On New Years day, LI had dinner with a group of very literate folks in Mexico City. One of them, our friend L., was talking about poetry – we were all trying to think of appropriate poems for New Years Day – and she mentioned that she considered, at one point, translating Dylan Thomas into Spanish. But then she learned (she sadly said) that critics say that Thomas is a bad poet.
I know that feeling: the fear of having bad taste, of some soft spot in one’s intellectual armor. Taste, one imagines, is corrected by the larger experience. There are critics I admire who have condemned Thomas’ poetry – Kenner, apparently, couldn’t stand it, or separate it from the man who made it. We respectfully disagree.
Jan Morris, in a review of a bio of Dylan Thomas in the New Statesman, quotes two disparagers:
“Dan Davin of Oxford University Press thought that Thomas's brain was not of the first class and that he spent "a great deal of noise on perceptions which are either obvious or absurd". Stephen Spender once dismissed his art as "turned on like a tap ... no beginning or end, shape or intelligent and intelligible control". Thomas spoke no foreign language, first went abroad when he was 32, and had a taste for westerns and cheap thrillers.”
One feels, like a chill coming on, that sooner or later someone will roll out Johnson’s judgment on the poems of Ossian: "Sir, a man might write such stuff forever, if he would abandon his mind to it."
In fact, of course, nobody has ever successfully written a Dylan Thomas poem except Dylan Thomas – and even he lost the knack at the end of his life, poor sod. What academics suspect is that Thomas’ poetry is all effect – the marvelous words end up echoing no larger substance. While I have some sympathy for the idea that poems should be separated from their mere effects, a little moderation, please. Academia has now created, in creative writing programs all over the world, poetry that has no effect whatsoever. Striving to be pure, it has become purely forgettable. Too often, very very smart people will confess that they read no poetry whatsoever.For which, frankly, I blame contemporary poets, who should make a collective prison break out of the world of teaching. Do anything else.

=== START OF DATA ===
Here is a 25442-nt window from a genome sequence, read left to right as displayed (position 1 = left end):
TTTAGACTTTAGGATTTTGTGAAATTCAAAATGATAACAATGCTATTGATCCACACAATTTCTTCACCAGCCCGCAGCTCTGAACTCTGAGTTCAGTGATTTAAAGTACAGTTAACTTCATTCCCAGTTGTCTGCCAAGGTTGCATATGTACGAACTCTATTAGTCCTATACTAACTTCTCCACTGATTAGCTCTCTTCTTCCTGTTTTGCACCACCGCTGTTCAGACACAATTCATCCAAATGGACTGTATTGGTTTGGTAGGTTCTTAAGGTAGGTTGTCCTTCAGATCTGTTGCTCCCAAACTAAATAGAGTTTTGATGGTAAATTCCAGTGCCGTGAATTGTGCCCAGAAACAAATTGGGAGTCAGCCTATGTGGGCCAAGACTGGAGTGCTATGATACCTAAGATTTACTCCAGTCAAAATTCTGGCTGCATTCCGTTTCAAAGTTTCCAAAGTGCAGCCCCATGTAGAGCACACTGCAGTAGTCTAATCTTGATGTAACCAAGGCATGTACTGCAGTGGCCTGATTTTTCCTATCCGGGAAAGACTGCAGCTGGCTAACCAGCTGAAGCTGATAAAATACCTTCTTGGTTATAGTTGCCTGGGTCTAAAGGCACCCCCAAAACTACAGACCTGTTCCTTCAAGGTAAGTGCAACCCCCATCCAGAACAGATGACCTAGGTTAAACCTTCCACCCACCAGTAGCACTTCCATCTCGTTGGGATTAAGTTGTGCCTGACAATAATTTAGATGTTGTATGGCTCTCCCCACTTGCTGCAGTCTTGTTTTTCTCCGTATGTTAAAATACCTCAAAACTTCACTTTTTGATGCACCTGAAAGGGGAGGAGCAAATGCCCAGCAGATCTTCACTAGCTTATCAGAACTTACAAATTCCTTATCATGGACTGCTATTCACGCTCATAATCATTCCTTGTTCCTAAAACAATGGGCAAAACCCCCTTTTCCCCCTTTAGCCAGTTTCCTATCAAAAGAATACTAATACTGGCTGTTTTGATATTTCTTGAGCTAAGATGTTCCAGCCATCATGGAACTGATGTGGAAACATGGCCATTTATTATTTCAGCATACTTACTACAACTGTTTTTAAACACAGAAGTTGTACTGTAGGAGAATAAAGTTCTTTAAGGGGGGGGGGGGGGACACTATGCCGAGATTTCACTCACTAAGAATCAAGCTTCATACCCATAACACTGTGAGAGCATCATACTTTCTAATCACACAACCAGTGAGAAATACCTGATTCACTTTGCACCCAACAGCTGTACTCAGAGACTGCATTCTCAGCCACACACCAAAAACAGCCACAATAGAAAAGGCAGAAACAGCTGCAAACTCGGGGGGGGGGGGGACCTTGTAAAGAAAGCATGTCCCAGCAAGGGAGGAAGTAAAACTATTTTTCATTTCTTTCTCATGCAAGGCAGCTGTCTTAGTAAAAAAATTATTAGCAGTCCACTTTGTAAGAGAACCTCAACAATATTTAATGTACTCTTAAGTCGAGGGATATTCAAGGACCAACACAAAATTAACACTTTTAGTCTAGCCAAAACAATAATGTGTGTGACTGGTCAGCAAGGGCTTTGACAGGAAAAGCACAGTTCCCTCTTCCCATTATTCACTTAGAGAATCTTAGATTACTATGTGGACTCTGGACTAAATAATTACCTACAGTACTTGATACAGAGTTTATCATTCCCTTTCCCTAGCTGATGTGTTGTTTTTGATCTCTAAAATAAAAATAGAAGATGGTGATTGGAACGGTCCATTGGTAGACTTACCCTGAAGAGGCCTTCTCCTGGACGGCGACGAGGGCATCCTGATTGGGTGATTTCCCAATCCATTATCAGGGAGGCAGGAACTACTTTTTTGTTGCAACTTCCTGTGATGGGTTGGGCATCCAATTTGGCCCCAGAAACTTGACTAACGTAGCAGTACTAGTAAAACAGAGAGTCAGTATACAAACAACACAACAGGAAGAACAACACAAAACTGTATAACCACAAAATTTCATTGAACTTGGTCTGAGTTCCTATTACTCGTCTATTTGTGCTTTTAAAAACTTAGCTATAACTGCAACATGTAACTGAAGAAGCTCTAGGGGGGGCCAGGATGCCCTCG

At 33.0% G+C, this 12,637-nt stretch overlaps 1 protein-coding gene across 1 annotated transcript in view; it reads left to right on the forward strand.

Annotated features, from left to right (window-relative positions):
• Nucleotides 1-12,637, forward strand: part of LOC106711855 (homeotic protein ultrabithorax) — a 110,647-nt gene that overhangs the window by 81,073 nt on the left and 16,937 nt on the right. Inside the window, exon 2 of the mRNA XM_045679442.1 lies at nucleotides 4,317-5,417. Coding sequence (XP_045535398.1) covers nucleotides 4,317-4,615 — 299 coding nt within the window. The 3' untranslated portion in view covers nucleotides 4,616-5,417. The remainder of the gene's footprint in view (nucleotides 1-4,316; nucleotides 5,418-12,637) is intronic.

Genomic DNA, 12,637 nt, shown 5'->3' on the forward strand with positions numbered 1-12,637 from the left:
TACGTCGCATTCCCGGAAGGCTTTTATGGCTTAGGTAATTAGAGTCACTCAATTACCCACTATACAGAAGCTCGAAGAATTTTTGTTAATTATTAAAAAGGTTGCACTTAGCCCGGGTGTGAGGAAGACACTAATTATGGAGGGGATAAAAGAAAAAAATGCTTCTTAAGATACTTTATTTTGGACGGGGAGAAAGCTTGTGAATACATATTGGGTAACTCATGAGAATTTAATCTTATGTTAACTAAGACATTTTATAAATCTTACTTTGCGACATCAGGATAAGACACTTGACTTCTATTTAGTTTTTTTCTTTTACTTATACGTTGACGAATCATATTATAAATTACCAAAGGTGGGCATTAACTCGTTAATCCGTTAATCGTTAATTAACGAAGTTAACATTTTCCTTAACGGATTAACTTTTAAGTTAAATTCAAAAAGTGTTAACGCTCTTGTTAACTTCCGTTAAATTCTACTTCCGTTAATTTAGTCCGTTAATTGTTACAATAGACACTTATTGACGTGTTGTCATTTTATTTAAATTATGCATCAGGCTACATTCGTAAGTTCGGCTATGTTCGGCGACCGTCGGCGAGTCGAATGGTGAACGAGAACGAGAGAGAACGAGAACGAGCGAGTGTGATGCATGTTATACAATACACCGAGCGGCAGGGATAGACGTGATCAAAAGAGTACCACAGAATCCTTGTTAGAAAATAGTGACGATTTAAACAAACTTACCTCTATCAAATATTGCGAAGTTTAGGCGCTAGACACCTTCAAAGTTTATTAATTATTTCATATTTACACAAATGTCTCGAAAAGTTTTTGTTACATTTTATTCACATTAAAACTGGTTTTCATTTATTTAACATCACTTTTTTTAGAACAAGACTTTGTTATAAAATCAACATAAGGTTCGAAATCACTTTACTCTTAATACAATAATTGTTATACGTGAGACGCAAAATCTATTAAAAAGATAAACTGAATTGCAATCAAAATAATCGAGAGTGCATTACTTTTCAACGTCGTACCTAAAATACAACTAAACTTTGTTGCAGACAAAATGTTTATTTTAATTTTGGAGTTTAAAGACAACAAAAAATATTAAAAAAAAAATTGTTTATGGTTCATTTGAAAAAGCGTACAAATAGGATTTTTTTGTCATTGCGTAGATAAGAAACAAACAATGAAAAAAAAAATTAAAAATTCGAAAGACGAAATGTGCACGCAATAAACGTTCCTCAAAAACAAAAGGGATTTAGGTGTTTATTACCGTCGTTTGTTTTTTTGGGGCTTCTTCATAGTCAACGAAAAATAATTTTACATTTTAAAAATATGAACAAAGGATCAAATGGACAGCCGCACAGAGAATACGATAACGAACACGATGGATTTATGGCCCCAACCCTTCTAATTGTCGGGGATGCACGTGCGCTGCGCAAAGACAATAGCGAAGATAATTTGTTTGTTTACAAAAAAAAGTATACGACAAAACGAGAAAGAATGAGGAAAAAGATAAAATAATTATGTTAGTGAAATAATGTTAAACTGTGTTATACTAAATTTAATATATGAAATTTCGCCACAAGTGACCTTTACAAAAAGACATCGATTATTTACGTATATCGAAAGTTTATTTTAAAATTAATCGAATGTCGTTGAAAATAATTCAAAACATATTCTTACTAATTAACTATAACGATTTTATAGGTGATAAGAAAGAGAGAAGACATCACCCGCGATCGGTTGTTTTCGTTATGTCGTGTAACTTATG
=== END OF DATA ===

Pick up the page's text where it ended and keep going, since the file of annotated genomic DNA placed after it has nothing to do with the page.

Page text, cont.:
I like a poem that, at some point, I can say to myself. That moment of saying the poem to oneself is not all a poem is about, but without it, the poem has no skin, no place where the nerves end. Anatomical dolls are not our idea of beauty.
J.S. Mill, as we know from his Autobiography, was saved from the horrid erudition shoveled on his head by his pa by poetry – specifically, Wordsworth’s. He tried to define poetry in an interestingly wrong headed essay, making, among other distinctions, this one between poetry and fiction:
“Many of the greatest poems are in the form of fictitious narratives; and, in almost all good serious fictions, there is true poetry. But there is a radical distinction between the interest felt in a story as such, and the - excited by poetry; for the one is derived from incidence, the other from the representation of feeling. In one, the source of the emotion excited is the exhibition of a state or states of human sensibility; in the other of a series of states of mere outward circumstances. Now, all minds are capable of being affected more or less by representations of the latter kind, and or almost all, by those of the former; yet the two sources of interest correspond to two distinct and (as respects their greatest development) mutually exclusive characters of mind.